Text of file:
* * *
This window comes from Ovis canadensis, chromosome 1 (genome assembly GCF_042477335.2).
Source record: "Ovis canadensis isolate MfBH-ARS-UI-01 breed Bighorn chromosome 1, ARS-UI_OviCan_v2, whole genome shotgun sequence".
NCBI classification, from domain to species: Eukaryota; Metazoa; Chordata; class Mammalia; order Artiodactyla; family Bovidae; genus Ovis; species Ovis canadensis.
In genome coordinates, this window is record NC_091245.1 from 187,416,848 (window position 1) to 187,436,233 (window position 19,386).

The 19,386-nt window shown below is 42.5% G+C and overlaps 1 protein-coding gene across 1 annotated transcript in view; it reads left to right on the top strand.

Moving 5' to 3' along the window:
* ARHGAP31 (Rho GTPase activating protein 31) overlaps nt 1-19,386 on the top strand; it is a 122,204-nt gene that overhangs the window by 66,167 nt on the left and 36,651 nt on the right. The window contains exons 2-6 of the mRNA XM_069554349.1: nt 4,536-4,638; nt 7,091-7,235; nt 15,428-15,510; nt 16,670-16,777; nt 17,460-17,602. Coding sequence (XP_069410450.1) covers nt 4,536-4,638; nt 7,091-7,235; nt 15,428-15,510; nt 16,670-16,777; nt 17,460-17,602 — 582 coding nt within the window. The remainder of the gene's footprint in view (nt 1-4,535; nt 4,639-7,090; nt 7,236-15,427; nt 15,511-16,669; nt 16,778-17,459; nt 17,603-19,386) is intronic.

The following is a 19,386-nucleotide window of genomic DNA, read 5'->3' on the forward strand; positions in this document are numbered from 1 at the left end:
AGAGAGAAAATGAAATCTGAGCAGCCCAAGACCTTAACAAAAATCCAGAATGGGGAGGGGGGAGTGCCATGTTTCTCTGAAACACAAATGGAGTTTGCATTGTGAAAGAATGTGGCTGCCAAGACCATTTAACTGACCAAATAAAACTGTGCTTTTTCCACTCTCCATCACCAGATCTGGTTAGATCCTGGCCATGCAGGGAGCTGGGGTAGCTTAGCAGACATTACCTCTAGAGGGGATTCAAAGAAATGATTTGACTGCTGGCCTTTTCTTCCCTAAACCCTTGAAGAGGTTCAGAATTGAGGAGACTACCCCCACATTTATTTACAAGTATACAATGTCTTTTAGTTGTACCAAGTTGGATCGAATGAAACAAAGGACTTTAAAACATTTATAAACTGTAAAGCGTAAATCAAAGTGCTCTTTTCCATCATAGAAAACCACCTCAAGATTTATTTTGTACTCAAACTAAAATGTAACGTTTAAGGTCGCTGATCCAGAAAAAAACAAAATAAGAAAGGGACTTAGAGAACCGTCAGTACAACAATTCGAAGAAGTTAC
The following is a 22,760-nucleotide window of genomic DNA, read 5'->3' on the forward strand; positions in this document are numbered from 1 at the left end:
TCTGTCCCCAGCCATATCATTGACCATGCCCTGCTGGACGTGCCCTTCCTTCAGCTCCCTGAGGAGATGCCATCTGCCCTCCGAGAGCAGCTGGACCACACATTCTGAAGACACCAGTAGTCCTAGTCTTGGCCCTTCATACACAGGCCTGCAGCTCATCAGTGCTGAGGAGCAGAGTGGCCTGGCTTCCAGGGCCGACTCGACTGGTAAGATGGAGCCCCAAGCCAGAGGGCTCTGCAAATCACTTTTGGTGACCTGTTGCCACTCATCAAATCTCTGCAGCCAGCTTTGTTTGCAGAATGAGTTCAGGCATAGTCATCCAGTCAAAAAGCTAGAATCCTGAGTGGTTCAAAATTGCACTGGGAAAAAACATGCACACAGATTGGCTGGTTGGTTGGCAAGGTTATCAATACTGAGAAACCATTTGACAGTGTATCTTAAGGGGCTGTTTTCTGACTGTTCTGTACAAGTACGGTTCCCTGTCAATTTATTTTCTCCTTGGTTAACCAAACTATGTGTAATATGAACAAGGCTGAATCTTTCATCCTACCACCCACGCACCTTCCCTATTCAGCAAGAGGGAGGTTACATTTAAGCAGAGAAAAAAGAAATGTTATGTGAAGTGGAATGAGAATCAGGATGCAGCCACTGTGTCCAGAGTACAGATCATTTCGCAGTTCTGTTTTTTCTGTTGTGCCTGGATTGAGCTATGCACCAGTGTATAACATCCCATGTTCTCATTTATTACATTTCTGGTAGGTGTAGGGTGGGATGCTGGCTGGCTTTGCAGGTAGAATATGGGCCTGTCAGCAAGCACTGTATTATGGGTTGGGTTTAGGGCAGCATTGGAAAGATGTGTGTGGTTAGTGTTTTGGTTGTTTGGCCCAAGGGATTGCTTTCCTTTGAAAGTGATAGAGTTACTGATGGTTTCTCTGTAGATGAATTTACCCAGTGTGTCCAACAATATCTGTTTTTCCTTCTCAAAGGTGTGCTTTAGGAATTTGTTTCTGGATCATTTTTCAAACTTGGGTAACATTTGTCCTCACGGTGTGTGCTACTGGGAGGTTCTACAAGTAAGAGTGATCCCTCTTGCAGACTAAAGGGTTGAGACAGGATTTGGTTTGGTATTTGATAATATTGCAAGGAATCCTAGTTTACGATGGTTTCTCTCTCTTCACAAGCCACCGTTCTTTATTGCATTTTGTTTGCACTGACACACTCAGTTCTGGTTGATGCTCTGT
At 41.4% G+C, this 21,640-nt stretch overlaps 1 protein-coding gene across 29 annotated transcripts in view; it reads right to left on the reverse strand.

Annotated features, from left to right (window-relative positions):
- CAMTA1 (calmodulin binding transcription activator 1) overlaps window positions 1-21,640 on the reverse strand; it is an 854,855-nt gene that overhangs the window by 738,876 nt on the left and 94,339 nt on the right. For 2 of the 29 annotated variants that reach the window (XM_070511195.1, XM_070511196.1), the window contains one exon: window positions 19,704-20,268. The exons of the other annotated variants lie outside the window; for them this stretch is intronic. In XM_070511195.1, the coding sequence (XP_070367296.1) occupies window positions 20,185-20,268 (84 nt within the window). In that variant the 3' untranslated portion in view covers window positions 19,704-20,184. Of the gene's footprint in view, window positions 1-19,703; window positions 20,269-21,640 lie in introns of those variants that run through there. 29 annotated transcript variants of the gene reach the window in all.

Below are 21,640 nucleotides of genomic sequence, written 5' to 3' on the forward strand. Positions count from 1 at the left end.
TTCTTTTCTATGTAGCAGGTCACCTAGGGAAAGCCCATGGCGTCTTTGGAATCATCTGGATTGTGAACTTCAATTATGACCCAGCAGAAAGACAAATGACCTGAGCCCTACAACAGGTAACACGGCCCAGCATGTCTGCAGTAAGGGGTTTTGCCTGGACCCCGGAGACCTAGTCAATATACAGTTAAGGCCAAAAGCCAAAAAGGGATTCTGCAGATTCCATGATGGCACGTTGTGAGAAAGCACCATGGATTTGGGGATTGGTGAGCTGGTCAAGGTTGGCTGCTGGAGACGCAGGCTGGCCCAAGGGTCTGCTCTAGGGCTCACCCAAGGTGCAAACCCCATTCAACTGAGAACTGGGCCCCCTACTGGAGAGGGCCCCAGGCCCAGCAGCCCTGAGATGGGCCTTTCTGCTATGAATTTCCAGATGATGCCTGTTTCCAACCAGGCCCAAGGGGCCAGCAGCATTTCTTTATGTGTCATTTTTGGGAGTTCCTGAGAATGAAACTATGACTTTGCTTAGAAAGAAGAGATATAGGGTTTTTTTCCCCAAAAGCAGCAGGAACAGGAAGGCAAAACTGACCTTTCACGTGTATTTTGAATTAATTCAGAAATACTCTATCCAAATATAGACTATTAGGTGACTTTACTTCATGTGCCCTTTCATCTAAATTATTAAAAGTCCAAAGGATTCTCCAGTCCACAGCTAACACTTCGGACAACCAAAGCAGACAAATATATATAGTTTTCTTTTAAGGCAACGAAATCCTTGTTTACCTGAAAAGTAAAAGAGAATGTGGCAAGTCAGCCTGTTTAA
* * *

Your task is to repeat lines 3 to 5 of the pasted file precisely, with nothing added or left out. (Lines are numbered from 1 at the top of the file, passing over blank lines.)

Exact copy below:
NCBI classification, from domain to species: Eukaryota; Metazoa; Chordata; class Mammalia; order Artiodactyla; family Bovidae; genus Ovis; species Ovis canadensis.
In genome coordinates, this window is record NC_091245.1 from 187,416,848 (window position 1) to 187,436,233 (window position 19,386).

The 19,386-nt window shown below is 42.5% G+C and overlaps 1 protein-coding gene across 1 annotated transcript in view; it reads left to right on the top strand.